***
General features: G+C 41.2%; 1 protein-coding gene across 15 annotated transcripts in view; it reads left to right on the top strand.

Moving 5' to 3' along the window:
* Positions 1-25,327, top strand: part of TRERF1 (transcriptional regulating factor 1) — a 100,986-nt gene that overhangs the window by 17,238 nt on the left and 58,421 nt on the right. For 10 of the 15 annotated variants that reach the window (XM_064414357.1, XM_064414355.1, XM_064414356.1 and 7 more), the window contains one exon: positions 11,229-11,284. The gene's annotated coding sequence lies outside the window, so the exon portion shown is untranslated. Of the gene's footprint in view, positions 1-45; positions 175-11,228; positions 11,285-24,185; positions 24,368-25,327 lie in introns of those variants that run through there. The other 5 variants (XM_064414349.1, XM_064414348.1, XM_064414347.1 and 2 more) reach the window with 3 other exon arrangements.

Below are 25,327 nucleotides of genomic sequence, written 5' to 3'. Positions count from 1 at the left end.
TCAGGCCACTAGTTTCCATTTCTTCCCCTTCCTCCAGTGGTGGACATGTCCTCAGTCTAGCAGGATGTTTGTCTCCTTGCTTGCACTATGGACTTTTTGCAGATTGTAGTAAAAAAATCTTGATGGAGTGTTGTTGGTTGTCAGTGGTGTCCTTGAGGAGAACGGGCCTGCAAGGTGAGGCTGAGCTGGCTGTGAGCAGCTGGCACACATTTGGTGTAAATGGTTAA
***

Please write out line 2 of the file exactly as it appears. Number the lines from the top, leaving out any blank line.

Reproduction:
Moving 5' to 3' along the window: